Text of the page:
Matsumoto v. American Burial and Cremation Services, Inc., — So.2d —-, 2006 WL 3733310, 32 Fla. L. Weekly D26 (Fla. 2 DCA Dec 20, 2006)
In light of the ongoing litigation involving conflicting claims for custody of Anna Nicole Smith’s body (see here), the linked-to case seems especially timely (thanks to Alachua, FL attorney Jane E. Hendricks for pointing it out to me).
The linked-to case answers two questions that can be expected to come up from time to time in a probate practice. After the publicity the Anna Nicole Smith case is bringing to litigation involving control of a decedent’s body, these questions may come up with more frequency.
- Question 1: Can you sue someone for causing you emotional pain and suffering over the disposition of a family member’s dead body? Answer: YES. Here’s how the 2d DCA described this particular tort:
Ms. Matsumoto sued the appellees in June 2003, claiming that they tortiously interfered with the body of her deceased father, Lenzo Chavis. Her pleading and her trial theme more accurately reflect a tort claim for outrageous conduct causing severe emotional distress. See, e.g., Smith v. Telophase Nat’l Cremation Soc’y, Inc., 471 So.2d 163 (Fla. 2d DCA 1985) (acknowledging Florida’s recognition of tort of intentional infliction of emotional distress caused by extreme and outrageous conduct in handling of cremation); Williams v. City of Minneola, 575 So.2d 683, 690-91 (Fla. 5th DCA 1991) (holding that cause of action lies in tort for infliction of emotional distress by outrageous conduct involving dead body); Baker v. Fla. Nat’l Bank, 559 So.2d 284, 287 (Fla. 4th DCA 1990) (recognizing that claim for intentional infliction of emotional distress and “tort of outrageous conduct” are the same claim).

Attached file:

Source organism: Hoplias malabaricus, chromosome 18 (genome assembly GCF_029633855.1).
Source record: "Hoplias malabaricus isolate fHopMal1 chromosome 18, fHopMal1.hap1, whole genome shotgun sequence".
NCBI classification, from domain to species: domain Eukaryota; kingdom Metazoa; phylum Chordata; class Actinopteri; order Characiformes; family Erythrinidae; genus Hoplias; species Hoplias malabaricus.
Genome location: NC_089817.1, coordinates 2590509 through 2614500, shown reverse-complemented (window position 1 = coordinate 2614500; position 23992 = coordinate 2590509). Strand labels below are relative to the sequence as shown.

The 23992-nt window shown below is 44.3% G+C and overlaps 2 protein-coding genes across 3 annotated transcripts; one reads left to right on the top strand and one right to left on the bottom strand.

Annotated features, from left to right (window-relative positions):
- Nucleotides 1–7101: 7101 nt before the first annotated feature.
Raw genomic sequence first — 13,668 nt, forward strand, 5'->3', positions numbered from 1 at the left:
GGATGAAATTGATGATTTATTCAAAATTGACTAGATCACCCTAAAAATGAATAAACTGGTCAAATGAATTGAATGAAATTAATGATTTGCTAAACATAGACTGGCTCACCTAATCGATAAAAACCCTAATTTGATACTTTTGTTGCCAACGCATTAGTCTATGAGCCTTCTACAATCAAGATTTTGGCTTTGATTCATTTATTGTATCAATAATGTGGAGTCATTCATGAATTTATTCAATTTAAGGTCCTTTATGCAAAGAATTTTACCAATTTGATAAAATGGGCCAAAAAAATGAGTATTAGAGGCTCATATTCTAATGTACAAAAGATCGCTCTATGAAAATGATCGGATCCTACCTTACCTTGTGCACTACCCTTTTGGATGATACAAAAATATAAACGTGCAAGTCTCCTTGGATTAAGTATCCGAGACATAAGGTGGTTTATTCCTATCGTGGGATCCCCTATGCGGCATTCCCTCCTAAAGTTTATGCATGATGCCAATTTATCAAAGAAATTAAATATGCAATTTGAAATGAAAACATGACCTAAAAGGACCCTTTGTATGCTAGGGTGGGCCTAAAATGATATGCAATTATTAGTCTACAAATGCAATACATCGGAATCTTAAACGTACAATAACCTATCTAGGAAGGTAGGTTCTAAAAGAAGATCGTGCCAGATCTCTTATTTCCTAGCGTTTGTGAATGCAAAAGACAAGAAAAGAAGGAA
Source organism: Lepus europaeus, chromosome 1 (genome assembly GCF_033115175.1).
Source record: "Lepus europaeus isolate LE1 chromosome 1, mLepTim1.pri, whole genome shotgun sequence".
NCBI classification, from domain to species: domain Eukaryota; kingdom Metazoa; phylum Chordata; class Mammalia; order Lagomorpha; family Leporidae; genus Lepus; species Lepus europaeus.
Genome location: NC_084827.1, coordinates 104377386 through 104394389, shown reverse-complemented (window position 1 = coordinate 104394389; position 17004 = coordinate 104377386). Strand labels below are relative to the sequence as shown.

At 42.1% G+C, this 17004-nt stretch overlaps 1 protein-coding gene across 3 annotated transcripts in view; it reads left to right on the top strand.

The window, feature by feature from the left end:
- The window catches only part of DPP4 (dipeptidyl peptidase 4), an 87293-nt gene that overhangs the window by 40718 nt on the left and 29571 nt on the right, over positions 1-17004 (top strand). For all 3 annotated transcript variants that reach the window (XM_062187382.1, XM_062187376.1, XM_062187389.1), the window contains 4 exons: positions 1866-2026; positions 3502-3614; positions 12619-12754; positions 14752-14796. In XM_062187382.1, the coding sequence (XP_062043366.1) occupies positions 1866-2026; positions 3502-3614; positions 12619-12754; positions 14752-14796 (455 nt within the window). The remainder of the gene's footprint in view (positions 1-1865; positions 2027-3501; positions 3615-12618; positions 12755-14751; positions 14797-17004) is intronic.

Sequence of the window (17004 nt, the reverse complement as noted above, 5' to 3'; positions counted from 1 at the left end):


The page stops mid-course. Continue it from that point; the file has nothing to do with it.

- Question 2: Does a funeral home have an affirmative duty to find the next of kin with highest priority under Florida law when seeking authority to cremate a decedent’s body? Answer: NO. According to the 2d DCA Florida Statutes section 470.002(18) [now repealed] specifies the priority of persons who may direct the disposition of the decedent’s body. Under this statute, a decedent’s child has priority over a brother or sister. In the linked-to case the decedent’s estranged daughter claimed the funeral home should have tried to locate her prior to following the directions of the decedent’s brother. The 2d DCA rejected her claim as follows:
Ms. Matsumoto . . . urges us to graft upon the statute a requirement that the funeral home undertake a diligent search for the closest next of kin if their whereabouts are unknown by those lower in priority under the statute. She suggests that the funeral home must make a good faith effort, similar to that required for constructive service of process, to locate the unavailable next of kin. See § 49.041(1), Fla. Stat. (2002). The statute does not impose a due diligence requirement on funeral homes. Nor does it require funeral homes to provide others with higher priority notice of a family member’s death. We decline to impose such obligations on the funeral home.